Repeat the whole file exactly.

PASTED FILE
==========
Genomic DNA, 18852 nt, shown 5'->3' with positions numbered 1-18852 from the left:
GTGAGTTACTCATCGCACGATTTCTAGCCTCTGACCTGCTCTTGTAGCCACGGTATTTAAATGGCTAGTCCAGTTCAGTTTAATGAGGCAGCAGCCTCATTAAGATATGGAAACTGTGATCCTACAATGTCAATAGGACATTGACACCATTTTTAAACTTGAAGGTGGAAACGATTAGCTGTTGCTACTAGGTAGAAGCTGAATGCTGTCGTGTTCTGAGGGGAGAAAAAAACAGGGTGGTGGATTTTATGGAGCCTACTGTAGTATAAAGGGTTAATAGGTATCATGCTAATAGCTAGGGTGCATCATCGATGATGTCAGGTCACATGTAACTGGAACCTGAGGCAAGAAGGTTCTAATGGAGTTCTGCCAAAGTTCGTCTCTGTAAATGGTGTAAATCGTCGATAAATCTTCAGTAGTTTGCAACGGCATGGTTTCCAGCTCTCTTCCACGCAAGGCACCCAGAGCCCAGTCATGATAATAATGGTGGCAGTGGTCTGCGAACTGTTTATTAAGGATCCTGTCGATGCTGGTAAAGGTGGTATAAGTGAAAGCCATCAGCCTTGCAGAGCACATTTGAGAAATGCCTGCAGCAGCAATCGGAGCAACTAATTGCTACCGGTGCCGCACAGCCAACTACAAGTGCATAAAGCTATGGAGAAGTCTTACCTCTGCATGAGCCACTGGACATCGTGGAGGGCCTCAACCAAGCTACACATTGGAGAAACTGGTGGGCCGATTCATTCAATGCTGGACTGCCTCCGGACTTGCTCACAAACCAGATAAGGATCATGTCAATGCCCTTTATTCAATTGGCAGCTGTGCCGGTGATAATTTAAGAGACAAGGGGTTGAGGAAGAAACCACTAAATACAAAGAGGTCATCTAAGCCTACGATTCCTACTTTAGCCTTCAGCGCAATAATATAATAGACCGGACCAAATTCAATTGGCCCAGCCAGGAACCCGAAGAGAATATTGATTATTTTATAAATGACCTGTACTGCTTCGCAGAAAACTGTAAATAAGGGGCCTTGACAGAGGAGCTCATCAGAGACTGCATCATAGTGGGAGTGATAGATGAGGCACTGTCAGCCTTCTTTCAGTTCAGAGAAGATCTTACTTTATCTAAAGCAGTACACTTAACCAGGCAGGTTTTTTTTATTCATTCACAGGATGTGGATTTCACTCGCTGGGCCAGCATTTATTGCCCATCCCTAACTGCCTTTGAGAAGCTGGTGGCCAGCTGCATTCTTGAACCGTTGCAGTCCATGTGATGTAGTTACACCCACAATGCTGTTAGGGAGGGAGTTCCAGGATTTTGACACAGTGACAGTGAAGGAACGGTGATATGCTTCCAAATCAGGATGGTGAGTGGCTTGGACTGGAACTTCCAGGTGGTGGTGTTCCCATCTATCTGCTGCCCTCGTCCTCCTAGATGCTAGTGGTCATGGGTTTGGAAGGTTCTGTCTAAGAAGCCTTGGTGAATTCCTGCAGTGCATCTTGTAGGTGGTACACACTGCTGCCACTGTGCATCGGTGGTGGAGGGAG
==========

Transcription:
Genomic DNA, 18852 nt, shown 5'->3' with positions numbered 1-18852 from the left:
GTGAGTTACTCATCGCACGATTTCTAGCCTCTGACCTGCTCTTGTAGCCACGGTATTTAAATGGCTAGTCCAGTTCAGTTTAATGAGGCAGCAGCCTCATTAAGATATGGAAACTGTGATCCTACAATGTCAATAGGACATTGACACCATTTTTAAACTTGAAGGTGGAAACGATTAGCTGTTGCTACTAGGTAGAAGCTGAATGCTGTCGTGTTCTGAGGGGAGAAAAAAACAGGGTGGTGGATTTTATGGAGCCTACTGTAGTATAAAGGGTTAATAGGTATCATGCTAATAGCTAGGGTGCATCATCGATGATGTCAGGTCACATGTAACTGGAACCTGAGGCAAGAAGGTTCTAATGGAGTTCTGCCAAAGTTCGTCTCTGTAAATGGTGTAAATCGTCGATAAATCTTCAGTAGTTTGCAACGGCATGGTTTCCAGCTCTCTTCCACGCAAGGCACCCAGAGCCCAGTCATGATAATAATGGTGGCAGTGGTCTGCGAACTGTTTATTAAGGATCCTGTCGATGCTGGTAAAGGTGGTATAAGTGAAAGCCATCAGCCTTGCAGAGCACATTTGAGAAATGCCTGCAGCAGCAATCGGAGCAACTAATTGCTACCGGTGCCGCACAGCCAACTACAAGTGCATAAAGCTATGGAGAAGTCTTACCTCTGCATGAGCCACTGGACATCGTGGAGGGCCTCAACCAAGCTACACATTGGAGAAACTGGTGGGCCGATTCATTCAATGCTGGACTGCCTCCGGACTTGCTCACAAACCAGATAAGGATCATGTCAATGCCCTTTATTCAATTGGCAGCTGTGCCGGTGATAATTTAAGAGACAAGGGGTTGAGGAAGAAACCACTAAATACAAAGAGGTCATCTAAGCCTACGATTCCTACTTTAGCCTTCAGCGCAATAATATAATAGACCGGACCAAATTCAATTGGCCCAGCCAGGAACCCGAAGAGAATATTGATTATTTTATAAATGACCTGTACTGCTTCGCAGAAAACTGTAAATAAGGGGCCTTGACAGAGGAGCTCATCAGAGACTGCATCATAGTGGGAGTGATAGATGAGGCACTGTCAGCCTTCTTTCAGTTCAGAGAAGATCTTACTTTATCTAAAGCAGTACACTTAACCAGGCAGGTTTTTTTTATTCATTCACAGGATGTGGATTTCACTCGCTGGGCCAGCATTTATTGCCCATCCCTAACTGCCTTTGAGAAGCTGGTGGCCAGCTGCATTCTTGAACCGTTGCAGTCCATGTGATGTAGTTACACCCACAATGCTGTTAGGGAGGGAGTTCCAGGATTTTGACACAGTGACAGTGAAGGAACGGTGATATGCTTCCAAATCAGGATGGTGAGTGGCTTGGACTGGAACTTCCAGGTGGTGGTGTTCCCATCTATCTGCTGCCCTCGTCCTCCTAGATGCTAGTGGTCATGGGTTTGGAAGGTTCTGTCTAAGAAGCCTTGGTGAATTCCTGCAGTGCATCTTGTAGGTGGTACACACTGCTGCCACTGTGCATCGGTGGTGGAGGGAG